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theme being surrounded by rushing string scales and followed by an anguished climax. Relief comes with the return of the second section, which now merges with the third. The movement ends with a powerful coda based on the first part of the opening episode. Most of Bruckner’s scherzos are transmutations of peasant dances, but the one in this symphony is quite different. Blunt and fierce, it shows remarkable harmonic daring; the home key is D minor, but the angular main theme gives little feeling of tonality. It has been suggested that this movement may represent the composer’s view of evil; certainly it is no dance unless one for hobgoblins and foul fiends. The faster trio section is in remote F sharp. Four Wagner tubas are added to the orchestra for the Adagio, in which Bruckner looks back over his past – there are momentary recollections of the Seventh and Eighth Symphonies – and meditates on mortality and eternity. He called this his ‘farewell to life’. The first of two contrasted groups of themes seems to be searching for a definite key. The opening theme, rising chromatically, culminates in an anguished climax answered by a chorale on the tubas. The second group in A flat contains two themes of great tenderness. The following development of the first-subject group, interrupted for a time by the second, ranges widely before a clear tonality – E major – is attained. Very slowly the music ascends to the symphony's biggest climax; its ultimate chord, a shattering dissonance, is abruptly cut off. Tension is eased in the coda, which brings the movement to a quiet end. © Eric Mason
Download London Philharmonic Orchestra recordings from www.lpo.org.uk/shop It’s easy to take the London Philharmonic Orchestra with you wherever you go! Visit our downloads site to choose the works (or even single movements) you’d like to buy, and download high quality MP3s to your computer for transfer to an MP3 player or CD. With regular additions of new recordings with conductors from Beecham to Jurowski you’ll always have a selection of great music to choose from.
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The Mozart Question Sunday 5 December 2010 | 3.30pm Royal Festival Hall An afternoon of music and storytelling, suitable for children aged 8 and over, based on Michael Morpurgo’s well-loved book which tells of one family’s experience of the holocaust and the incredible healing power of music. Vladimir Jurowski conductor Daniel Pioro violin Michael Morpurgo narrator Alison Reid narrator Simon Reade director Excerpts from: Beethoven Violin Concerto Vivaldi The Four Seasons Strauss The Blue Danube Bach Violin Sonata No. 1 Mozart Eine kleine Nachtmusik Running time 75 minutes. No interval. Tickets Under 16: £7 £9 Adult: £14 £18 For booking details see page 16. Dedicated by the Dorset Foundation in memory of the late Harry M. Weinrebe and supported by a syndicate of individual donors.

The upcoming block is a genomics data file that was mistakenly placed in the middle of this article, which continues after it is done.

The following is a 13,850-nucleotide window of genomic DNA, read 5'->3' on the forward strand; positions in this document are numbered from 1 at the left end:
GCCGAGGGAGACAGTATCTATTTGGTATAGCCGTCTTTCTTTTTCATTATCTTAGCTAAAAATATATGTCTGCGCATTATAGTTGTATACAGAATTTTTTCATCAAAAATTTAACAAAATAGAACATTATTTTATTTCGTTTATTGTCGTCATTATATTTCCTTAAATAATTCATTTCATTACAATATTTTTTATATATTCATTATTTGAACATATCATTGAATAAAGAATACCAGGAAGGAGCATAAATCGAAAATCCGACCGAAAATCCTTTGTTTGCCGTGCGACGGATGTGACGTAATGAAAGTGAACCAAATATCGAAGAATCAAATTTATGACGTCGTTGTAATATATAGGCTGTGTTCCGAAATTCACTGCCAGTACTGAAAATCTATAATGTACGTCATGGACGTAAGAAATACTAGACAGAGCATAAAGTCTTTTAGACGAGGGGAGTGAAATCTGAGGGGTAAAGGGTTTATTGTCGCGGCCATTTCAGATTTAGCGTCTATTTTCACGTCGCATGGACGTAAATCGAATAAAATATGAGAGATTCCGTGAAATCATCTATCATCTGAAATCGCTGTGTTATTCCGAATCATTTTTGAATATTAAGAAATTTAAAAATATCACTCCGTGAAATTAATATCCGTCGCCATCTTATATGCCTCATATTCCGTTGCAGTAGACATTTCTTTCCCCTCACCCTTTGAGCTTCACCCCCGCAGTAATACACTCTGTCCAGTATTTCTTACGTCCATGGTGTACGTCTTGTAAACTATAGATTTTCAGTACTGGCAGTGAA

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RECORDINGS ON THE LONDON PHILHARMONIC ORCHESTRA’S OWN RECORD LABEL LPO-0014 Klaus Tennstedt conducts Bruckner’s Symphony No. 4 ‘... one of the greatest accounts of the work that I have ever heard. The LPO is on magnificent form ... Tennstedt’s fervent love of every note transmits itself to the listener ... the effect is sublime.’ BBC MUSIC MAGAZINE
LPO-0030 Klaus Tennstedt conducts Bruckner’s Symphony No. 7 ‘This is an account of great individuality and cumulative power … The Scherzo and finale are both urgent and strongly projected and the playing is excellent from start to finish.’ INTERNATIONAL RECORD REVIEW, FEBRUARY 2008
LPO-0032 Klaus Tennstedt conducts Bruckner’s Symphony No. 8 ‘... a triumphant interpretation by Klaus Tennstedt and the London Philharmonic Orchestra. Expansive and throbbing with strength, this is a worthy addition to the discography.’ GAVIN ENGLEBRECHT, NORTHERN ECHO, 30 OCTOBER 2008
LPO-0006 The Founding Years: Sir Thomas Beecham conducts Mozart, Chabrier, Sibelius and Handel ‘The LPO’s first issues include this disc of recordings from the 1930s, when the orchestra and its founder, Thomas Beecham, were making history. The excerpts from Sibelius’s Tempest music, never issued before, are a fascinating rarity… The studio versions of Mozart’s Haffner Symphony and Chabrier’s España are scintillating examples of the playing that transformed the British orchestral scene.’ THE SUNDAY TIMES, 9 OCTOBER 2005
The recordings may be downloaded in high quality MP3 format from www.lpo.org.uk/shop. CDs may also be purchased from all good retail outlets or through the London Philharmonic Orchestra: telephone 020 7840 4242 (Mon-Fri 10am-5pm) or visit the website www.lpo.org.uk
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BOARD OF DIRECTORS
Martin Höhmann Chairman Stewart McIlwham Vice-Chairman Sue Bohling Simon Carrington Lord Currie* Jonathan Dawson* Anne McAneney George Peniston Sir Bernard Rix* Kevin Rundell Sir Philip Thomas* Sir John Tooley* The Rt Hon. Lord Wakeham DL* Timothy Walker AM †
Timothy Walker AM † Chief Executive and Artistic Director
Andrew Chenery Orchestra Personnel Manager
Edmund Pirouet Consultant
Sarah Thomas Librarian
Philip Stuart Discographer
Michael Pattison Stage Manager
Gillian Pole Recordings Archive
THE LONDON PHILHARMONIC TRUST Pehr Gyllenhammar Chairman Desmond Cecil CMG Richard Karl Goeltz Jonathan Harris CBE FRICS Dr Catherine C. Høgel Martin Höhmann Angela Kessler Clive Marks OBE FCA Victoria Sharp Julian Simmonds Timothy Walker AM † Laurence Watt AMERICAN FRIENDS OF THE LONDON PHILHARMONIC ORCHESTRA, INC. We are very grateful to the Board of the American Friends of the London Philharmonic Orchestra for its support of the Orchestra’s activities in the USA. PROFESSIONAL SERVICES Charles Russell Solicitors Crowe Clark Whitehill LLP Auditors